Materials and Methods
Constructs and siRNAs
Constructs of p63, Pin1 and Bax-luc reporters were previously described.34, 35, 36 The full-length human WWP1 cDNA was cloned into pCMV (Clontech, New York City, NY, USA). Pin1 shRNA sequence (IndexTermTGCTGTTGACAGTGAGCGAAGGCCGAGTGTACTACTTCAATAGTGAAGCCACAGATGTATTGAAGTAGTACACTCGGCCTGTGCCTACTGCCTCGG) was cloned into pLKO.1 (Clontech). The construct of shWWP1 was purchased from Thermo Open Biosystem (Pittsburgh, PA, USA; target sequence: IndexTermATTGCTTATGAACGCGGCTTT).37 Small interference RNAs (siRNAs) were synthesized by GenePharma (Shanghai, China). The target sequences are as below: siWWP1, IndexTermGCAGAGAAATACTGTTTAT;12 siPin1, IndexTermGCCATTTGAAGACGCCTCG.38 The specific siRNAs or scrambled controls were transfected with Lipofectamine 2000 (Invitrogen, Carlsbad, CA, USA) according to the manufacturer’s instructions.
Cell culture, transfection and lentiviral infection
Cell culture and lentiviral infection were performed as described previously.34 Transient transfection was performed with Lipofectamin2000 (Invitrogen), and total amounts of plasmid DNA were balanced with corresponding vectors. H1299:Pin1, H1299:Pin1(W34A) and HEK:ΔNp63α cells were screened with 2 μg/ml puromycin. To generate FaDu:shPin1, FaDu:shPin1/shWWP1 and FaDu:shPin1/ΔNp63α cells, FaDu cells were infected with shPin1, shWWP1 or ΔNp63α lentiviral particles sequentially, and screened with 2 μg/ml puromycin.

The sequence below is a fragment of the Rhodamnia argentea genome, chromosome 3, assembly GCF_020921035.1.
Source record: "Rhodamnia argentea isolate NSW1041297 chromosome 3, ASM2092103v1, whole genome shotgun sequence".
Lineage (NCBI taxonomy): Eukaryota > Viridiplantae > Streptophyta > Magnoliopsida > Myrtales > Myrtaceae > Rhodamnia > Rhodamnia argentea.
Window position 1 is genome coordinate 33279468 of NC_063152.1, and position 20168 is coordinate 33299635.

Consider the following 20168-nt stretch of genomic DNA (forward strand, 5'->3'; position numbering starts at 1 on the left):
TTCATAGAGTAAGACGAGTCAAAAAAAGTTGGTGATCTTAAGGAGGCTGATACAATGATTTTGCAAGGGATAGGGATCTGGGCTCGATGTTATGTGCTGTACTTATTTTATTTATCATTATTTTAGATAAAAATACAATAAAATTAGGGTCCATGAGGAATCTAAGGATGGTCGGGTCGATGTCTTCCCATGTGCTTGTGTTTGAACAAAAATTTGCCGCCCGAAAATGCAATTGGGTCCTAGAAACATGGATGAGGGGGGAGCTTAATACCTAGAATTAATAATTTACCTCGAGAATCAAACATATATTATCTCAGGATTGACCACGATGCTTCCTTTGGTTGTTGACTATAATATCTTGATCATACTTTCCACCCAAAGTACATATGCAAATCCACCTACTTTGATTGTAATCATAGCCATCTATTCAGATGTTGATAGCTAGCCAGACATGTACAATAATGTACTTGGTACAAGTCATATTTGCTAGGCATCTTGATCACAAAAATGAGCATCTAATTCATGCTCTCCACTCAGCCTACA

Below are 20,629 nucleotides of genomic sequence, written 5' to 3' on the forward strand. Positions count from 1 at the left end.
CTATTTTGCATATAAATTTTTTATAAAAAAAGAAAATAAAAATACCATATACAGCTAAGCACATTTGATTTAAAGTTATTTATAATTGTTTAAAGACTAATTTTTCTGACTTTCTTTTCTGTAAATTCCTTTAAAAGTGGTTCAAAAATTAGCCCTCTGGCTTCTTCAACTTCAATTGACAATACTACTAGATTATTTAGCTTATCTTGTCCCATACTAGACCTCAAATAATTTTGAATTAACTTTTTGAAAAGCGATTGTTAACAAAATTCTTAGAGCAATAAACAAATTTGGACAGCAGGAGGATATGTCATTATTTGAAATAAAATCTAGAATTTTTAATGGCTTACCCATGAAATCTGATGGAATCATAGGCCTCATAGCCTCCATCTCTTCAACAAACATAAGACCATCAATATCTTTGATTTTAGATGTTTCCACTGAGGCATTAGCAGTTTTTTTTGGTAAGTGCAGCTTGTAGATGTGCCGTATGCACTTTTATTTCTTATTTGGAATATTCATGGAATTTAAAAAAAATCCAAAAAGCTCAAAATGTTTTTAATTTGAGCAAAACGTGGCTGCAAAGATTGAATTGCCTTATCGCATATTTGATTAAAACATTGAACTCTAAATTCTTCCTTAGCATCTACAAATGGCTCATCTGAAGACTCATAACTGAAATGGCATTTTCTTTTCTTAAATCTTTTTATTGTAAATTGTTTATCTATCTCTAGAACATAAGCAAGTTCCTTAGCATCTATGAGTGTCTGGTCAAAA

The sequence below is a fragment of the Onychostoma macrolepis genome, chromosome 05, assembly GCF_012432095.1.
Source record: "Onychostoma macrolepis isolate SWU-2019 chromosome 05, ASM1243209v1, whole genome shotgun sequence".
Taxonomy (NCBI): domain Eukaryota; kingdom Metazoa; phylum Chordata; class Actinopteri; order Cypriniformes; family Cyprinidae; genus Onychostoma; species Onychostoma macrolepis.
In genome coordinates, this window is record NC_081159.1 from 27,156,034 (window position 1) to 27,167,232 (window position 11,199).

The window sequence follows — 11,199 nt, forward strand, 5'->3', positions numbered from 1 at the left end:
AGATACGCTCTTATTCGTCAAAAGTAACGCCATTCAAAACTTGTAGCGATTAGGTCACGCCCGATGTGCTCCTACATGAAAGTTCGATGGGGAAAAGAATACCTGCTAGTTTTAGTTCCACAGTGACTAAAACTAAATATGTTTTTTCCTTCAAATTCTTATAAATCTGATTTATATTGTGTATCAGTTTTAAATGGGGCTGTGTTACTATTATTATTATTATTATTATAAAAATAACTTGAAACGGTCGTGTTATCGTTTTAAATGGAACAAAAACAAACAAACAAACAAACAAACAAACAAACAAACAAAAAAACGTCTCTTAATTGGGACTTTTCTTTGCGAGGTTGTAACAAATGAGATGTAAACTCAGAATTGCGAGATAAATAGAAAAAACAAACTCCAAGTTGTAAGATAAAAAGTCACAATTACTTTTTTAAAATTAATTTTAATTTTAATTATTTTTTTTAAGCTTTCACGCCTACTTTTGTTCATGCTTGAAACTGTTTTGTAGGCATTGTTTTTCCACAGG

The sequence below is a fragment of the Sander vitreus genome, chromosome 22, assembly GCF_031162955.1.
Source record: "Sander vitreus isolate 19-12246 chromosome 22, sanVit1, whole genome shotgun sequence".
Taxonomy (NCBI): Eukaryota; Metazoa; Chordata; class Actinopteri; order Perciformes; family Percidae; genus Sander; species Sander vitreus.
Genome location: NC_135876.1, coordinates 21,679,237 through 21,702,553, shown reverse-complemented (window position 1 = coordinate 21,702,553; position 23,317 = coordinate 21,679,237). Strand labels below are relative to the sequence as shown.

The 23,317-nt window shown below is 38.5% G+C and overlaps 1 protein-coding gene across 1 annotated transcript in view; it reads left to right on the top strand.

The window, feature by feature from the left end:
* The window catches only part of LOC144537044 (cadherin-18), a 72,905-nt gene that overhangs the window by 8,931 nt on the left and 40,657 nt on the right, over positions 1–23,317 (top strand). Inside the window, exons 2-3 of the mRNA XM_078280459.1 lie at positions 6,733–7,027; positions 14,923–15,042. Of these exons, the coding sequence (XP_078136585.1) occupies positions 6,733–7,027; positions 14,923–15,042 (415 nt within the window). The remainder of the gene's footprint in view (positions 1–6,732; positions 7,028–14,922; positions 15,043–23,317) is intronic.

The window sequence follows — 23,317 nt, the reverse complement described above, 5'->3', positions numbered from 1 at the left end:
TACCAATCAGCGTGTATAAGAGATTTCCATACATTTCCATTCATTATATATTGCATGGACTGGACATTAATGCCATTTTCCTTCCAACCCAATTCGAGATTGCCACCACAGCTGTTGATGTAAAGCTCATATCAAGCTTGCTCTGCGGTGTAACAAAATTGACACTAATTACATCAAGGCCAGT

For growth curve analysis, cells tranfected with indicated genes were trypsinized and reseeded into 12-well plate at a density of 10 000 cells per well in triplicate. In the following 3 days, cells were trypsinized and counted at indicated time points.
Pull-down, immunoprecipitation and immunoblotting analysis
GST-fused wild-type and mutant Pin1 proteins were expressed and subjected to pull-down assay as described previously.35 In brief, H1299 cells were transfected with expression plasmids of different p63 isoforms for 24 h and then lysed in EBC150 buffer containing 10% glycerol. A total of 500 μg of total proteins were subjected to GST pull-down assay with GST alone. The pull-down products or input samples were separated by 10% SDS-PAGE. Immunoblotting analysis (IB) was performed using indicated specific antibodies.